From KDE to GNOME. Experiences, suggestions and comments
- From: Janne Ojaniemi <janne ojaniemi nbl fi>
- To: gnome-list gnome org
- Subject: From KDE to GNOME. Experiences, suggestions and comments
- Date: Sat, 15 Apr 2006 21:09:59 +0300
I tried to find a mailinglist for "general" GNOME-discussion, and this
seemed to be closest thing to that. My apologies if this is in a wrong
I have been using KDE for years. I started with SuSE back in 1998-1999,
moved to Debian, and from Debian, I moved to Gentoo. Then I took the
step to Kubuntu, and happily used it for quite some time. But I think
that it's a good idea to try out new things every now and then, and
while I had tried out GNOME occasionally, I decided to give it a
prolonged test. So this is not a case of being fed up with KDE. I still
love that desktop. I just decided to try out GNOME for a change.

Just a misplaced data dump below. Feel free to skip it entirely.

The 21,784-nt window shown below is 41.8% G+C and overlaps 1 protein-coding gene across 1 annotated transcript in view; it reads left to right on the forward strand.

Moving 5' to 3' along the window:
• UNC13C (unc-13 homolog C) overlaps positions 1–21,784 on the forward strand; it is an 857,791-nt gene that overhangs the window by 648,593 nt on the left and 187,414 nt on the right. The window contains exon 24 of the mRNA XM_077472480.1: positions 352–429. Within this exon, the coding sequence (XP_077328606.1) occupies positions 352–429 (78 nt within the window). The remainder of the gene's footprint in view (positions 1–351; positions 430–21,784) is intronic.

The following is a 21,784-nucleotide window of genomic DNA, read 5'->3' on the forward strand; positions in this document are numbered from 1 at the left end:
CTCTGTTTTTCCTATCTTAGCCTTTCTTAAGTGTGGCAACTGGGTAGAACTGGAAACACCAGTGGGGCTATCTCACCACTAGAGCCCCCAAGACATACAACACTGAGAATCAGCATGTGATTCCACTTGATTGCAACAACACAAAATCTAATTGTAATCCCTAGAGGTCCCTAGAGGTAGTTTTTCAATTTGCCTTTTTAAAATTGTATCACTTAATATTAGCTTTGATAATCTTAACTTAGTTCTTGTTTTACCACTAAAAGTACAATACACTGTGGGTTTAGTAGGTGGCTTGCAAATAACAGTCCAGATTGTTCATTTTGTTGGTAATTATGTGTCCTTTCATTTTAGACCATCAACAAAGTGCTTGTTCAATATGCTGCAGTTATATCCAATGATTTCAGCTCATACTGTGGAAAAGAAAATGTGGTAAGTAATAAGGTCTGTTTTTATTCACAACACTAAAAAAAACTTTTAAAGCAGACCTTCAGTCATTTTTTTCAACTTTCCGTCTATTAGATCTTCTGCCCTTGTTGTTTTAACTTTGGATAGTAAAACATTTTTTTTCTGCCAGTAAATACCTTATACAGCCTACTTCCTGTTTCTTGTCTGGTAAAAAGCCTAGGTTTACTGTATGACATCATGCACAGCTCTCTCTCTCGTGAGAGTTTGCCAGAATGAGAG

Besides, seeing how GNOME does things might make me more productive
member of KDE-community, since I can learn from the good (and bad)
points of GNOME.
Anyway, I replaced my Kubuntu-desktop with Ubuntu-desktop. I also
upgraded to Dapper, which has GNOME 2.14, so I'm all set.
First things first: Do I like GNOME? Yes, yes I do. And I feel that the
more I use it, the more I like it :). Good job, GNOME-devels! You passed
the first test.
First, the good points:
- The UI is very clean and streamlined. I know it has been repeated to
death, but it's true. KDE is a bit on the busy side, whereas GNOME is
clean and more serene. And serene is good :).
- Most of the time, things just work. And that is a VERY good thing
Now, that's only two good points, but they are major ones. Transition to
GNOME has been pretty easy, so there's not really that much to tell. My